Genesis 39:3 the Lord made all that he did to prosper in his hand
L. Tom Perry
They took their seventeen-year-old brother and sold him as a slave to a caravan going into Egypt, a strange land, where they spoke a strange tongue and had strange customs. But the Lord was with this remarkable young man, and he seemed never to be discouraged. Though a stranger, a slave, his countenance must have radiated a special spirit. When offered for sale, he was purchased by a captain of the king's guard. It was only a short time before Joseph had so distinguished himself to the captain that he made him ruler over his house. In authority he was the first servant; and he was made overseer over all the captain had, and the captain put his complete trust, his properties, his income, into the hands of Joseph. ("Trust in the Lord," Ensign, May 1978, 51-52)
Genesis 39:7 his master's wife cast her eyes upon Joseph; and she said, Lie with me
Gordon B. Hinckley
For some unknown reason there is constantly appearing the false rationalization that at one time in the long-ago, virtue was easy and that now it is difficult. I would like to remind you that there has never been a time since the creation when the same forces were not at work which are at work today. The proposal made by Potiphar's wife to Joseph in Egypt (Gen. 39:7) is not essentially different from that faced by many a young man and woman in our day.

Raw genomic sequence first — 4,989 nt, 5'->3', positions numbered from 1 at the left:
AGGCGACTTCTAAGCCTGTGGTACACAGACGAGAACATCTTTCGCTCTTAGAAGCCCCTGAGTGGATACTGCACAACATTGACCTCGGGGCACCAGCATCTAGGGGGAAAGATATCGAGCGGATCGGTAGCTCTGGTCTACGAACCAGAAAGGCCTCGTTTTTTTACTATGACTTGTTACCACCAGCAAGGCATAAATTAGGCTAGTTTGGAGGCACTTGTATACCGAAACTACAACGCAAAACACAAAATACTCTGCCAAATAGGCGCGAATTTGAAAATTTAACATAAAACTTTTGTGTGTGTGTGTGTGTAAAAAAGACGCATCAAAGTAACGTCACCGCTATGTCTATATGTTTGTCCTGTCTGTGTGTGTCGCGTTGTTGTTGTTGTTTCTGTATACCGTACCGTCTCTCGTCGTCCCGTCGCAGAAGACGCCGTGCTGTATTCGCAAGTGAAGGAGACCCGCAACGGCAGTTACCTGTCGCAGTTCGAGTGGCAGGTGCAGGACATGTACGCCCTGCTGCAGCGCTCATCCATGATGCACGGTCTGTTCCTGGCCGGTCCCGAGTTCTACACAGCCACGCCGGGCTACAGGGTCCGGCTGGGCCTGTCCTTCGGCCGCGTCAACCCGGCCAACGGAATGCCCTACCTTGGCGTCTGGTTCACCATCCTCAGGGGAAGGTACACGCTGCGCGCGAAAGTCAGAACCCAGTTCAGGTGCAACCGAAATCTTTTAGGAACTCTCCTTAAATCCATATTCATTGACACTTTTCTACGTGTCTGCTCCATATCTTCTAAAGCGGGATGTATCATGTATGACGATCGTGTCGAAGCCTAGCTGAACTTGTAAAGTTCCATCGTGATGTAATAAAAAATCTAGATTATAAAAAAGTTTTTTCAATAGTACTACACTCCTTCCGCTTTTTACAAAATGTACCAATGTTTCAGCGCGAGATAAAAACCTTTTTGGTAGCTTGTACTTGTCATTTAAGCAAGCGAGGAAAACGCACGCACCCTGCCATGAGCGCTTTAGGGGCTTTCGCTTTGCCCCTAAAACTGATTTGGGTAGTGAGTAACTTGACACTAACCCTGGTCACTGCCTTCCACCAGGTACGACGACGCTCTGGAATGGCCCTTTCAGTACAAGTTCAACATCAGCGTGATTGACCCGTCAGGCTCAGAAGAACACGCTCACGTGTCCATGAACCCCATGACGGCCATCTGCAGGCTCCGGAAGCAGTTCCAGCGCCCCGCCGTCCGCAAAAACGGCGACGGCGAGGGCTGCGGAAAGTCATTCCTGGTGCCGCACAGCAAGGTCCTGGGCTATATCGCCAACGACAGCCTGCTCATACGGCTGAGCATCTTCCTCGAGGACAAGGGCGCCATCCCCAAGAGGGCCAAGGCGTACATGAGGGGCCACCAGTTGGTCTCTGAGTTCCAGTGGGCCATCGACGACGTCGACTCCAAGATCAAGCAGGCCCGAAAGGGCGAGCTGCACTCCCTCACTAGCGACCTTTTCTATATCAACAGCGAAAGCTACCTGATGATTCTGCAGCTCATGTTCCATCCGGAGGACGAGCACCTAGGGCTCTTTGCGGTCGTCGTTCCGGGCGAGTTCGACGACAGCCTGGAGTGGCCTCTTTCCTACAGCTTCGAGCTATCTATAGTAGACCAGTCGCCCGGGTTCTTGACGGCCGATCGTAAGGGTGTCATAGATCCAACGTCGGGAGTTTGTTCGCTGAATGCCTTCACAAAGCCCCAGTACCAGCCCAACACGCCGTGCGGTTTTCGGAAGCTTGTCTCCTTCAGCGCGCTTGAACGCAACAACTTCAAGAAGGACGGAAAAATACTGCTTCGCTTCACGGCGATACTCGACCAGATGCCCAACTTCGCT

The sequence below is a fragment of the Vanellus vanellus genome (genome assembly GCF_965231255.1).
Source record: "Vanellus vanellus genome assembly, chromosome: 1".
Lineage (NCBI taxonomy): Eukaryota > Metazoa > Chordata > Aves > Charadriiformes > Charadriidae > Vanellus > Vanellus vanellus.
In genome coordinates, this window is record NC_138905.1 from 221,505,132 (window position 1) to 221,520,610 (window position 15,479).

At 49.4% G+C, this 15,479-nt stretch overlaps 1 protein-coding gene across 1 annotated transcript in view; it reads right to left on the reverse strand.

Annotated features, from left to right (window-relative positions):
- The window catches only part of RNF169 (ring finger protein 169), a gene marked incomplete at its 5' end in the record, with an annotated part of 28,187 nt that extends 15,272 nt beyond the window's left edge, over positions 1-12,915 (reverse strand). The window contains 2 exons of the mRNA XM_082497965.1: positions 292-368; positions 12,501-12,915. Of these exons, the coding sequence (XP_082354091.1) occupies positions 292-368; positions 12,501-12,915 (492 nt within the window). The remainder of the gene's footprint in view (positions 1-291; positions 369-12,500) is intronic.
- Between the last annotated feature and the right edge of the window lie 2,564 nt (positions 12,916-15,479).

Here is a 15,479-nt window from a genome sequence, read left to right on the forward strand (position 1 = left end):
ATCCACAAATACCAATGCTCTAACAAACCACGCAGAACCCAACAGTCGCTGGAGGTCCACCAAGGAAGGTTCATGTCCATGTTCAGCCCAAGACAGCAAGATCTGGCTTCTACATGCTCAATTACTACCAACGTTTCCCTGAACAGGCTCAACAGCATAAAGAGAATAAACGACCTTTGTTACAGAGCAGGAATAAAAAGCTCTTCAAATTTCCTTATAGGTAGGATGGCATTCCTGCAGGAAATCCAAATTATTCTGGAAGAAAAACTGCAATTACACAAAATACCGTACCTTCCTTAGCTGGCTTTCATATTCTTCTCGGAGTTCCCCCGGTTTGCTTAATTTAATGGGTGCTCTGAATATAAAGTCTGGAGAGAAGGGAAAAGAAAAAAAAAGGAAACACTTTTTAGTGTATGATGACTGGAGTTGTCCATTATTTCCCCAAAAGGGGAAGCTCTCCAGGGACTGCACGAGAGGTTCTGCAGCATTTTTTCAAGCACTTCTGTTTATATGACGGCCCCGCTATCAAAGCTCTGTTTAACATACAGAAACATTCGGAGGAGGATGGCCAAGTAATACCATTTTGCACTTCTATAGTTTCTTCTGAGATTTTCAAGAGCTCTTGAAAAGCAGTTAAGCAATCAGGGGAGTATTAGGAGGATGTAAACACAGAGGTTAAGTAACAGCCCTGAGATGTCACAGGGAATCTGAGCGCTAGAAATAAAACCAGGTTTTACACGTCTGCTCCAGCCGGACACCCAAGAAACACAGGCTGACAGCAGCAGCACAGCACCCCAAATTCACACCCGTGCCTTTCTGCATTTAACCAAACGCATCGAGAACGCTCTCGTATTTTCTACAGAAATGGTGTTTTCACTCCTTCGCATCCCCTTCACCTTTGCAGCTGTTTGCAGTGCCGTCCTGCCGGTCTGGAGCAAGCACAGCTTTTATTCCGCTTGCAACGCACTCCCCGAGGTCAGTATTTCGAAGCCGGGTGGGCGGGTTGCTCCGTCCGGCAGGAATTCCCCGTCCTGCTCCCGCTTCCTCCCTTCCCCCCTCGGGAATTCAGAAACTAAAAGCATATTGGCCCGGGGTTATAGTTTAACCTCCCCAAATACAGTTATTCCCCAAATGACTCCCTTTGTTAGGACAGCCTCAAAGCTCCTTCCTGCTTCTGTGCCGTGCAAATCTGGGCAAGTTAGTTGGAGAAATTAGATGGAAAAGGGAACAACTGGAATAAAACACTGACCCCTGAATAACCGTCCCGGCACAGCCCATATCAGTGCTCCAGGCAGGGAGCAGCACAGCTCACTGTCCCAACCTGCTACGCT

The influences today may be more apparent and more seductive, but they are no more compelling. You cannot be shielded entirely from these influences. They are all about us. Our culture is saturated with them. But the same kind of self-discipline exercised by Joseph will yield the same beneficial result. Notwithstanding the so-called "new morality," notwithstanding the much-discussed changes in our moral standard, there is no adequate substitute for virtue. The old standard is challenged on every campus in America as it is in Europe. But God has not abrogated his commandments.
The violation of these commandments in this, as in any other age, brings only regret, sorrow, loss of self-respect, and in many cases tragedy. Rationalization and equivocation will not erase the cankering scar that blights the self-respect of a young man who takes that virtue which he can never replace. Self-justification will never mend the heart of a young woman who has drifted into moral tragedy. (Conference Report, October 1964, pp. 116-119)
Genesis 39:10 she spake to Joseph day by day
Spencer W. Kimball
The case of Potiphar's wife is an example of the creeping tentacles of sin (Gen. 39:7-20). Even though this scheming woman did not succeed in defiling Joseph, her sin was most grievous. The intent was there and the desire and the lust and the coveting. She had "already committed adultery with him in her heart and mind . . ." as she "cast her eyes upon Joseph day by day" (Gen. 39:7,10). This woman's transgression did not begin when she ripped the clothes from the body of this fleeing stalwart. Her perfidy had been born and nurtured in her mind and heart in the "day by day" of wanting him, teasing him, desiring him, lusting for him, and coveting him. Her sin was a progressive thing. So, for all the numerous people, who, like this seductive woman, carry in their hearts and minds designs or desires or covetings, deep sin lieth already at their doors. (Conference Report, October 1962, pp. 55-60)